How to Build an Air Tight Palette

Let’s face it: oil paint is really expensive. There’s just no getting around it. Last week, I spent over $20 on a single small tube of cadmium yellow. Roughly multiply that cost for all the other colors in my palette and over time, that really adds up. Recently, I decided to finally build an airtight palette that can also fit into the mini fridge in my studio, and I’m already seeing the benefits.

I took an old French easel , pulled out the palette drawer, cut about 8 inches off the length, and then reattached the rear wall. I used to use this palette drawer to store my paints in but noticed that they would dry out Iin about 2 days as it wasn’t airtight. I cut off the extra length so it would fit in my studio mini fridge.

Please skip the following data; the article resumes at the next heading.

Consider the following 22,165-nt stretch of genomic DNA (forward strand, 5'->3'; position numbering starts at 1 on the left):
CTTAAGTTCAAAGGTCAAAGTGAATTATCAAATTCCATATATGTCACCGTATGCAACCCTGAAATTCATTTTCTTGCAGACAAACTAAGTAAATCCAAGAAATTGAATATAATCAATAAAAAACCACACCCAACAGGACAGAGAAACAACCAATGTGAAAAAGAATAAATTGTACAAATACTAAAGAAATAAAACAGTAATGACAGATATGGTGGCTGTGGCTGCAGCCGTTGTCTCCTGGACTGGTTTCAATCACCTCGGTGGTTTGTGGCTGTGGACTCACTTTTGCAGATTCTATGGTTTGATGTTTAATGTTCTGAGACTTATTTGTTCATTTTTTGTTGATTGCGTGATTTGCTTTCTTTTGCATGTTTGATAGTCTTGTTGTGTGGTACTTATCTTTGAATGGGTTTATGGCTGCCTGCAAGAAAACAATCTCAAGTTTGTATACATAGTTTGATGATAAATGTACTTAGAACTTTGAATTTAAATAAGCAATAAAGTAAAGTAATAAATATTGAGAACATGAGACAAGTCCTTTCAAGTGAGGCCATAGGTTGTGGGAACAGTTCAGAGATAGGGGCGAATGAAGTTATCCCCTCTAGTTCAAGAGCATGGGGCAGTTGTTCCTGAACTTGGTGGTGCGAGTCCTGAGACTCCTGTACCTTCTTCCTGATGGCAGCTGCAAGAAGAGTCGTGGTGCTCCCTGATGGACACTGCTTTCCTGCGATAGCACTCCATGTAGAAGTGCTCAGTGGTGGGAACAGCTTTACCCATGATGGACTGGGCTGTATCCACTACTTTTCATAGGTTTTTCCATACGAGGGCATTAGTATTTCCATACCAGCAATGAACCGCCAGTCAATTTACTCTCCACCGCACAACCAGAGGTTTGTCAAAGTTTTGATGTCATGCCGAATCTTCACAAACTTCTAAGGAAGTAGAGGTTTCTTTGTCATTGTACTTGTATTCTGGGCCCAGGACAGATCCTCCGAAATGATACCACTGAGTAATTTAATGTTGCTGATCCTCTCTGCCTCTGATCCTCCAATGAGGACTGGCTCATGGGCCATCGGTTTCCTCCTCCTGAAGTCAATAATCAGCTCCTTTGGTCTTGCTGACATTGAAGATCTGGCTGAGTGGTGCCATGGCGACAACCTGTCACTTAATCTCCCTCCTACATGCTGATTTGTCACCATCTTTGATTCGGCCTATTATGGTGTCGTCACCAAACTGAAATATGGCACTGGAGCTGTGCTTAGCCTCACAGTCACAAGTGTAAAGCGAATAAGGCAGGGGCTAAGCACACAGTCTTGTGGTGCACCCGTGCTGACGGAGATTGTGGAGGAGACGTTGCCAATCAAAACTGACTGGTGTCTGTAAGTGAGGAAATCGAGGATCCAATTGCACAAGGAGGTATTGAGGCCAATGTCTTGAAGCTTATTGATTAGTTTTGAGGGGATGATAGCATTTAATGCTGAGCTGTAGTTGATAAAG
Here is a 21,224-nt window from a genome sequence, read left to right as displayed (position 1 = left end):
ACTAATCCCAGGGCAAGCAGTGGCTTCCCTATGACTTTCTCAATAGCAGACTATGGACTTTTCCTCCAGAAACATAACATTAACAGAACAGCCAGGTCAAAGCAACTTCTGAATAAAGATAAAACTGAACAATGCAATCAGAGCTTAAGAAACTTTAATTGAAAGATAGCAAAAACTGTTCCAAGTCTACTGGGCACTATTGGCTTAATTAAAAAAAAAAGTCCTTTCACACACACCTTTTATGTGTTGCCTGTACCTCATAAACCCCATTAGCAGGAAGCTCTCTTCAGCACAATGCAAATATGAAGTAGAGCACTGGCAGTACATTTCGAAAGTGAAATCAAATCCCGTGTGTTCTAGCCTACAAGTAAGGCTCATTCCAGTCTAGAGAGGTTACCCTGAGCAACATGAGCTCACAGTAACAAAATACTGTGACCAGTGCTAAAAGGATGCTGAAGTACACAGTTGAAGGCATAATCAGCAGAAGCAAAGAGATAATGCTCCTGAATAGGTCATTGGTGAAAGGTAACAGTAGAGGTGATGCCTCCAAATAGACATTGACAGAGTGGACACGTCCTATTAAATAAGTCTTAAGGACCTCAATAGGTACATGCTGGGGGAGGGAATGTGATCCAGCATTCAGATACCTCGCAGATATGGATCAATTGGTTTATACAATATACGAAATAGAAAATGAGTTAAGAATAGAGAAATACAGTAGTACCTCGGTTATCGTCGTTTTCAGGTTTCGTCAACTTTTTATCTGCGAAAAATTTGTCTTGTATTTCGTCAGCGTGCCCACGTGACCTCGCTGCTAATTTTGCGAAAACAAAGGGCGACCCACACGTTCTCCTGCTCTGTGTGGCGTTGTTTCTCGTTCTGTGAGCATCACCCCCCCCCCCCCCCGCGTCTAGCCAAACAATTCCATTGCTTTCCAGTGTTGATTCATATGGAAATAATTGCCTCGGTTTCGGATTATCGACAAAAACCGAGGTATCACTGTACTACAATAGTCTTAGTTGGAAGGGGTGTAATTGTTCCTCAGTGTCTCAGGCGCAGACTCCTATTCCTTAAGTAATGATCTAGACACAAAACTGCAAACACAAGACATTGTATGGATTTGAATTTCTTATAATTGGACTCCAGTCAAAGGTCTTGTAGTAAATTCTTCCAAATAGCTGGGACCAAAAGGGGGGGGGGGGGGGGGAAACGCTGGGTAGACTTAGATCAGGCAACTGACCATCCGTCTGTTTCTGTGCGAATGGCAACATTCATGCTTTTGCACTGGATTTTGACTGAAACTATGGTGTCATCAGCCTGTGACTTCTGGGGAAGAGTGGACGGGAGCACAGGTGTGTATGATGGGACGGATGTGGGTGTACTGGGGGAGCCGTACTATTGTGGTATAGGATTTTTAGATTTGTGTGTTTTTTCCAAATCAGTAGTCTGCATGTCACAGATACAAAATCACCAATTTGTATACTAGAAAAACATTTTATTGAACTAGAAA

Here is the palette when closed. Two clamps on either side keep a plastic lid firmly fastened to the top of the drawer.

Part of the secret to getting the lid to stay on super tight is that I added weather stripping material to the top of the drawer. It’s the brown material in the picture above. When the plastic lid is clamped on, it squishes down on the weather stripping, creating a tight seal that lets in very little air.

The palette fits perfectly into a mini fridge for storage purposes. And there’s even room for a few beers 🙂 The two elements that really dry outoil paint  are heat and air. Eliminate those and you can prevent expensive oil paints from getting dry and tacky for weeks instead of days. Thanks for checking out my latest post on how to macgyver art equipment to your own ends 😉

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